At the end of the player's gaze, there stands a dark, prison-like room with no escape way. Not knowing what to do, the player looks around for the hidden pieces of evidence that give hints about the exit. As the ticking sound of the clock gets louder, the players feel nervous about the situation of not making their way out of the room. People may be like Sherlock Holmes, enjoying the thrill while they figure out the clues for the grand escape. Yet, what if people fail to escape despite perceiving the imminent peril leading to death? What if people did know the way out, but were just not able to make a move?
Escape room is an experimental game which requires people to get out of a particular-themed room within a time limit. It is a brain teaser that quenches the intellect of people and has now become a Korean trend. The demand for escape rooms in Korea is steadily increasing. Ticketmonster (Tmon)—a social commerce site in Korea—has shown an 80 percent rise in the number of customers wanting to experience the escape room in 2017.
However, along with the increase of escape rooms and their demands, safety concerns are also constantly brought up, haunting the consumers. On January 4, there was a big fire accident in an escape room at Koszalin, Northern Poland, leaving five teenagers dead and a 26-year-old man severely burned. State Fire Service (SFS), the Polish fire department, states that the escape room lacked safety measures. Since the room was located at a re-modeled residence, not at a shopping arcade, it was much harder to enforce governmental regulations and further install safety devices such as fire extinguishers. Many escape rooms in Korea are also lacking these emergency systems.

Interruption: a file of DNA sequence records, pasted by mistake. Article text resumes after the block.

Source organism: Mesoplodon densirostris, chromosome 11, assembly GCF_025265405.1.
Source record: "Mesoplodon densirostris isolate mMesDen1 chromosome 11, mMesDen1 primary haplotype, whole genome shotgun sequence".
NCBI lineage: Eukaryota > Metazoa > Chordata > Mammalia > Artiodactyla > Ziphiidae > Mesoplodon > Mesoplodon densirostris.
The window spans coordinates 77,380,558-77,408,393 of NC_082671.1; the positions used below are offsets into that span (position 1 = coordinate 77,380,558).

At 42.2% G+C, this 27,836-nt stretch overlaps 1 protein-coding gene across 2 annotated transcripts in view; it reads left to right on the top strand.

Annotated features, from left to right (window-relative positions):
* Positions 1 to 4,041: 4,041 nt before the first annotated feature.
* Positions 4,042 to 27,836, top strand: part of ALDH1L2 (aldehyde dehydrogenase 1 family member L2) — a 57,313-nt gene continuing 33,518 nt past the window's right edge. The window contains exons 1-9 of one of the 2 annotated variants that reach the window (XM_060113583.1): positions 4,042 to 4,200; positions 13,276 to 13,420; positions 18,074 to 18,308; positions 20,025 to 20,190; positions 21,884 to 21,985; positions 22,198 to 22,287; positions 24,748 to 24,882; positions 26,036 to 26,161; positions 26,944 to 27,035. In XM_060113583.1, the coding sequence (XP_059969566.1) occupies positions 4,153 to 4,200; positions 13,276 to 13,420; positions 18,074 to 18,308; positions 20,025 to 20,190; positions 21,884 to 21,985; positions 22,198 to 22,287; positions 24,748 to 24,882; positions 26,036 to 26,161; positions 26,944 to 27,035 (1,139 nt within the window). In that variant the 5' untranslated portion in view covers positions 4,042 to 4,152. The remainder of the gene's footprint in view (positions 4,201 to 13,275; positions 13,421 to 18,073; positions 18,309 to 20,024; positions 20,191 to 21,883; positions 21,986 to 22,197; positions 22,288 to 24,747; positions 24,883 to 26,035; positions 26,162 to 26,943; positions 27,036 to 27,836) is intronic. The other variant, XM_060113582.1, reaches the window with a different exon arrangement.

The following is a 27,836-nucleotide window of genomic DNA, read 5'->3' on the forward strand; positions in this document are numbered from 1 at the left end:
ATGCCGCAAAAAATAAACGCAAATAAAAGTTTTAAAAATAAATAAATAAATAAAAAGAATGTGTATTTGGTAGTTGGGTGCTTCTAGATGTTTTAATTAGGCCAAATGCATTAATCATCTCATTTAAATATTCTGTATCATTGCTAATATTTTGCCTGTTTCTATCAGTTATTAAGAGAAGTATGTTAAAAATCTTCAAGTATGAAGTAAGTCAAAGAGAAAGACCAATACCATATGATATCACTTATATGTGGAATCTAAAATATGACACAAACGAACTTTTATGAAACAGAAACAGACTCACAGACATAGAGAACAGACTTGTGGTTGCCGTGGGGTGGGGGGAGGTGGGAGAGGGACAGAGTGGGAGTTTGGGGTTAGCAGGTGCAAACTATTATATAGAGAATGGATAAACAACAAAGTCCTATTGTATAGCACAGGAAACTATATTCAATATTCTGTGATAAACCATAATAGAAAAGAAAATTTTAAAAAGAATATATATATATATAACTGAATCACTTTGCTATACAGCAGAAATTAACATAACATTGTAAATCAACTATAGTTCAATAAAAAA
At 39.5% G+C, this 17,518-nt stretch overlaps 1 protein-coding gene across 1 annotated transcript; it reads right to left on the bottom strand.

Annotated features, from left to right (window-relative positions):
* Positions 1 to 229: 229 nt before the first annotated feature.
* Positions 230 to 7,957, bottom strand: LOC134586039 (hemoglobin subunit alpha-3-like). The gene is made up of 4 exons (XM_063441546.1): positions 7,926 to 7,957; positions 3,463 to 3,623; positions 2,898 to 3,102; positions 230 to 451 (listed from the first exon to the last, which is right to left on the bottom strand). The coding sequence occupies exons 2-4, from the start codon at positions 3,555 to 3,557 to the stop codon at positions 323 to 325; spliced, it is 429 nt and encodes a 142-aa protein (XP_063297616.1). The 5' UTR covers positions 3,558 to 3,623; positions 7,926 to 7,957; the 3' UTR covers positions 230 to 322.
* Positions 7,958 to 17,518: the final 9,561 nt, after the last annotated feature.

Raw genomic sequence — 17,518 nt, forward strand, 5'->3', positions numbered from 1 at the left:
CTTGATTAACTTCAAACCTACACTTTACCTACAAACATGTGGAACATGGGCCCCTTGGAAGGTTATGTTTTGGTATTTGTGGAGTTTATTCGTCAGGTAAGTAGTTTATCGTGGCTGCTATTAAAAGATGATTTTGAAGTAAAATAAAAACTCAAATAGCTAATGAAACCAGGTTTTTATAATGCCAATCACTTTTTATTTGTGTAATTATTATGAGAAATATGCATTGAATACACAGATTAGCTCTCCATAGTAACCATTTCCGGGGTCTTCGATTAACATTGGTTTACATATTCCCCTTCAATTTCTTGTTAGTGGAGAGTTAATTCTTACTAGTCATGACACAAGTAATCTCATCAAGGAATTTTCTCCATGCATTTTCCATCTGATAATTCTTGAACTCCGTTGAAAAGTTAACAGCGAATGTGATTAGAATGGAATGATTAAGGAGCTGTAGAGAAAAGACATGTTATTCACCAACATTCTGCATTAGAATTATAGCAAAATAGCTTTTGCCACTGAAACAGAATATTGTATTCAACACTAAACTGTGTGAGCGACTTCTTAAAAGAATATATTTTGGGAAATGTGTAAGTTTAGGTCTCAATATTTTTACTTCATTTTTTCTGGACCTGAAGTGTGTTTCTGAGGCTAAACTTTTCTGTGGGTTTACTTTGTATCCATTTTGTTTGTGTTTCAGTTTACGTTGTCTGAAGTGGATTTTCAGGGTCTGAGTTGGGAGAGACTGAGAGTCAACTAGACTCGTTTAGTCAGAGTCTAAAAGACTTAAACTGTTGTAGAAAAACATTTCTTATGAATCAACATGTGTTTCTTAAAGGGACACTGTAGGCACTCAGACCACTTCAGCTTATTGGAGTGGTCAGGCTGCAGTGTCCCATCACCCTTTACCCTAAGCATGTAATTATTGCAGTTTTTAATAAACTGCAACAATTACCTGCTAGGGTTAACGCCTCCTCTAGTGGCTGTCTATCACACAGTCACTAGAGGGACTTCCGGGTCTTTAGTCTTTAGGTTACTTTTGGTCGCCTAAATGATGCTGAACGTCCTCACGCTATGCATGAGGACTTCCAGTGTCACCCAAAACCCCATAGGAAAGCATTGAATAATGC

Systematic Problem—Tangled with Complexity
Escape rooms in Korea mainly combine both digital and analog locking systems. Regardless of the different combination of systems they use, the current locking system in Korean escape rooms equally has fatal breaches. Mystery.ENT, a sensor device manufacturing company that supports six escape room franchises and a launcher of escape room—Mystery Room Escape, explains the devices they use. Sensor systems consist of commonly-used materials such as Integrated Circuit (IC) or LED lights. Neither reinforced nor customized materials were used for the systems, implying that these devices are easily deformed and brittle.
Furthermore, most of the escape rooms only possess an interlocked system. There are no direct paths or shortcuts to the exit, meaning that players need to solve all the mysteries and locks one by one to reach the exit. One of the articles from the escape room "Sherlock" states that "Every room has individual puzzle sequences and if resorting to an expedient for quicker escape, the player might disrupt the storyline and the system." In regards to this problem, Professor Lee Dong Kyung (Fire and Disaster Protection Engineering, Woosong University) insisted that, despite the numerous locks inside the room, there should always be the main lock for a direct way to an emergency exit.